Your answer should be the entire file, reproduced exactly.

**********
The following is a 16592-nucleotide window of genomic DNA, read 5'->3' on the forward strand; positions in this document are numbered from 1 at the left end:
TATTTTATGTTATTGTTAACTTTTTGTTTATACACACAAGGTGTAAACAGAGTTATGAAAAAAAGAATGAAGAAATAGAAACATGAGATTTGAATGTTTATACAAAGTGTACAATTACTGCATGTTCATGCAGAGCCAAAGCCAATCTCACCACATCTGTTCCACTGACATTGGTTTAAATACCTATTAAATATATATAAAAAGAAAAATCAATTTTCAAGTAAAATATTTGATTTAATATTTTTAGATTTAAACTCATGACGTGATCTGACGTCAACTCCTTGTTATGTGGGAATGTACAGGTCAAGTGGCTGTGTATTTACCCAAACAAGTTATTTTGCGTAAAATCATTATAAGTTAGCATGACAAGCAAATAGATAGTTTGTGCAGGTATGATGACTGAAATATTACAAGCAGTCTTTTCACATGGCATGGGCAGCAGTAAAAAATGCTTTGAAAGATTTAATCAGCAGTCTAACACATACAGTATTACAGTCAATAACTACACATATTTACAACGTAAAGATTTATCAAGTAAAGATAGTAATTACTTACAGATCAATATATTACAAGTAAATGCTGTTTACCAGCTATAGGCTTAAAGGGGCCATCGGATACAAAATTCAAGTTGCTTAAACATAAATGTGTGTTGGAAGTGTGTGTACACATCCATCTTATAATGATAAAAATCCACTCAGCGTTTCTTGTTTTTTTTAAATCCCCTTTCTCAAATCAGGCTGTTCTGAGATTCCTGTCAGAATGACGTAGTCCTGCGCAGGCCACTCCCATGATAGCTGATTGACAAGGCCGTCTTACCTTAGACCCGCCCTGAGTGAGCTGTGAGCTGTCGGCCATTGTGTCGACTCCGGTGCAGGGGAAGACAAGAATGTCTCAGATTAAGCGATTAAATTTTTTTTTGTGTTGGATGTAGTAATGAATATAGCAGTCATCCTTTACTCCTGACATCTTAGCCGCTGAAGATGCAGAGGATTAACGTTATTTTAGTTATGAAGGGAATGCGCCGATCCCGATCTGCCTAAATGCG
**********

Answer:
The following is a 16592-nucleotide window of genomic DNA, read 5'->3' on the forward strand; positions in this document are numbered from 1 at the left end:
TATTTTATGTTATTGTTAACTTTTTGTTTATACACACAAGGTGTAAACAGAGTTATGAAAAAAAGAATGAAGAAATAGAAACATGAGATTTGAATGTTTATACAAAGTGTACAATTACTGCATGTTCATGCAGAGCCAAAGCCAATCTCACCACATCTGTTCCACTGACATTGGTTTAAATACCTATTAAATATATATAAAAAGAAAAATCAATTTTCAAGTAAAATATTTGATTTAATATTTTTAGATTTAAACTCATGACGTGATCTGACGTCAACTCCTTGTTATGTGGGAATGTACAGGTCAAGTGGCTGTGTATTTACCCAAACAAGTTATTTTGCGTAAAATCATTATAAGTTAGCATGACAAGCAAATAGATAGTTTGTGCAGGTATGATGACTGAAATATTACAAGCAGTCTTTTCACATGGCATGGGCAGCAGTAAAAAATGCTTTGAAAGATTTAATCAGCAGTCTAACACATACAGTATTACAGTCAATAACTACACATATTTACAACGTAAAGATTTATCAAGTAAAGATAGTAATTACTTACAGATCAATATATTACAAGTAAATGCTGTTTACCAGCTATAGGCTTAAAGGGGCCATCGGATACAAAATTCAAGTTGCTTAAACATAAATGTGTGTTGGAAGTGTGTGTACACATCCATCTTATAATGATAAAAATCCACTCAGCGTTTCTTGTTTTTTTTAAATCCCCTTTCTCAAATCAGGCTGTTCTGAGATTCCTGTCAGAATGACGTAGTCCTGCGCAGGCCACTCCCATGATAGCTGATTGACAAGGCCGTCTTACCTTAGACCCGCCCTGAGTGAGCTGTGAGCTGTCGGCCATTGTGTCGACTCCGGTGCAGGGGAAGACAAGAATGTCTCAGATTAAGCGATTAAATTTTTTTTTGTGTTGGATGTAGTAATGAATATAGCAGTCATCCTTTACTCCTGACATCTTAGCCGCTGAAGATGCAGAGGATTAACGTTATTTTAGTTATGAAGGGAATGCGCCGATCCCGATCTGCCTAAATGCG